A Guest Post For the U.L.S. The Underground Library Society by K.D. Dowdall

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I want to thank the wonderful writer and blogger K.D. Dowdall for becoming a member of the U.L.S. The Underground Library Society and for writing this post about the books she would become. Please visit her site Pen and Paper !

Underground Library Society Post

by

K.D. Dowdall

As a member of Dr. Charles F. French’s Underground Library Society, I have been asked to write about what book or books I would choose to become, should the world, someday, resemble the novel, Fahrenheit 451 in which books are illegal.

Colonial America has always fascinated me. It was the beginning of a new world order, but it wasn’t about democracy, at least in the beginning—far from it. It was about religious freedom and freedom from tyranny. Yet, nothing could have been farther from the truth.

The Pilgrims landed at Plymouth Rock, in 1620, to start a new life—with or without a religion of their choosing. And then came the Puritans, in 1630, who landed at Salem, a band of Calvinists believers. They were refugees, expelled from England, and then also expelled for the Dutch city of Amsterdam for their harsh, cruel, and unorthodox beliefs.

This brings me to my choice of a book or books I would become, based on two young women’s true life stories, which changed the narrative of Colonial America’s journey into becoming a democracy. They are: Caleb’s Crossing by Geraldine Brooks, and Tidewater by Libbie Hawker.

Of course, there were other young women in Colonial America that helped to bring enlightenment, humanism, and the beginning of the scientific movement, like philosophy in which we see Descartes’ famous quotation: “Cogito, Ergo sum – I think, there for I am.”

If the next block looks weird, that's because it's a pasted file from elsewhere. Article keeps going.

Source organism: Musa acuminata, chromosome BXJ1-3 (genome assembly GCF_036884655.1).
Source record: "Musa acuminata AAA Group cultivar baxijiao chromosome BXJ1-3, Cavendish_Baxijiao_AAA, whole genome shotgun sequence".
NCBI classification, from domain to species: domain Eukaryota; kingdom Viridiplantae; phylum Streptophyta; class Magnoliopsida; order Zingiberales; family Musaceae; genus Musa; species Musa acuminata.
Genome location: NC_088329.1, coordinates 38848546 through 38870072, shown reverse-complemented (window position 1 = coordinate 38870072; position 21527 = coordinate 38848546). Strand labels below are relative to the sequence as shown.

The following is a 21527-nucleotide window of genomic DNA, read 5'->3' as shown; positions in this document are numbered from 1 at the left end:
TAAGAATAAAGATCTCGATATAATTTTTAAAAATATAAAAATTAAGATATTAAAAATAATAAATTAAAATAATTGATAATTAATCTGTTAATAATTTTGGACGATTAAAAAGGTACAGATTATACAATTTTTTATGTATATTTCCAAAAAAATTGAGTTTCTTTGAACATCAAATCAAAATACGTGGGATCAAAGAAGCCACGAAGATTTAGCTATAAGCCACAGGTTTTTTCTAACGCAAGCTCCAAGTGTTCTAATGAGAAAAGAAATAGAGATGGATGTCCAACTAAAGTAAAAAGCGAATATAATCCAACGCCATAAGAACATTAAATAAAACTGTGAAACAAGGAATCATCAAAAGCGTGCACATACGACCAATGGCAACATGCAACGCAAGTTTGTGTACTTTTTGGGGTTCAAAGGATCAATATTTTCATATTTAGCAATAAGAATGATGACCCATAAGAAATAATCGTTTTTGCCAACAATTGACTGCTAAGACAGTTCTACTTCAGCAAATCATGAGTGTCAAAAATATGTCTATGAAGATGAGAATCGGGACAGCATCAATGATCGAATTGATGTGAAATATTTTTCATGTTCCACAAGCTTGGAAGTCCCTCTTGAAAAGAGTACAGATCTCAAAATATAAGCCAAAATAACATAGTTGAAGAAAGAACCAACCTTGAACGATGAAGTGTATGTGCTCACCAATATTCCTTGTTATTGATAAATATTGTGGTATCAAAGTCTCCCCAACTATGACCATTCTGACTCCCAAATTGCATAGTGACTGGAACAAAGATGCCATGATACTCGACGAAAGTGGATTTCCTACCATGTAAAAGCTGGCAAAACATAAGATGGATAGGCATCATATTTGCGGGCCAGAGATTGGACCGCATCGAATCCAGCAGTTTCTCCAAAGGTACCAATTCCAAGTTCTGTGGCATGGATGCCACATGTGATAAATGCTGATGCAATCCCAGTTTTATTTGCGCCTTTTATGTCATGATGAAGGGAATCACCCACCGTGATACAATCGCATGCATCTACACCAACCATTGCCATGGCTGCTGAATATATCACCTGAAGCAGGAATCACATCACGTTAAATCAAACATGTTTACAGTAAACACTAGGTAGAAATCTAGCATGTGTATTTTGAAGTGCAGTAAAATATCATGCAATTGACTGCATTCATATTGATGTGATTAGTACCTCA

Two such notable women were Anne Bradstreet and Anne Hutchinson. Anne Bradstreet published the first book written by a woman in Colonial America. Anne Hutchinson was one of the first feminists in Colonial America to advocate equality for women. Their independent thinking, in the days of Puritan tyranny in Colonial America, helped to impact America’s journey into independence, equality, and separation of church and state.

Tidewater by Libby Hawker, set in 1607, Jamestown, Virginia, is the story of Amonute, commonly known as Pocahontas—a nickname given to her by her grandfather. Twelve year old Amonute’s independent, intelligent, inquisitive, and brave nature, allowed her to walk naked to the small settlement of unbathed, filthy, and starving English men. These men, without women, had had no idea how to survive in this new land.

John Smith, with his similar nature, welcomed Amonute’s knowledge and wisdom. She alone, for good or ill, changed the course of history, bringing together, as least temporarily, a truce between two vastly different cultures. Pocahontas married a caucasian Protestant minister and was invited to mingle with Royalty in England. She is still remembered with great fondness, by the English people, and they have dozens of statutes of Pocahontas throughout England.

My second favorite, Caleb’s Crossing, by Geraldine Brooks, is set in 1665, and brings vividly to life the story of the first Native American to graduate from Harvard University. The real heroine of this story, however, is Bethia Mayfield. Despite growing up on a small island, surrounded by strict Puritan theology, Bethia grew up possessed of “a restless spirit and a curious mind.”

Despite her upbringing, Bethia defied the bounds of her rigid Calvinistic father’s ministry. One day, while exploring the forested island, Bethia met Caleb, the son of the Chieftain of Great Harbor, now known as Martha’s Vineyard. They became secret friends. Bethia was impressed with the young Wampanoag Indian’s innate intellect, and she was further impressed by the freedom to speak their minds, given to the males and females in Caleb’s Native American Indian society.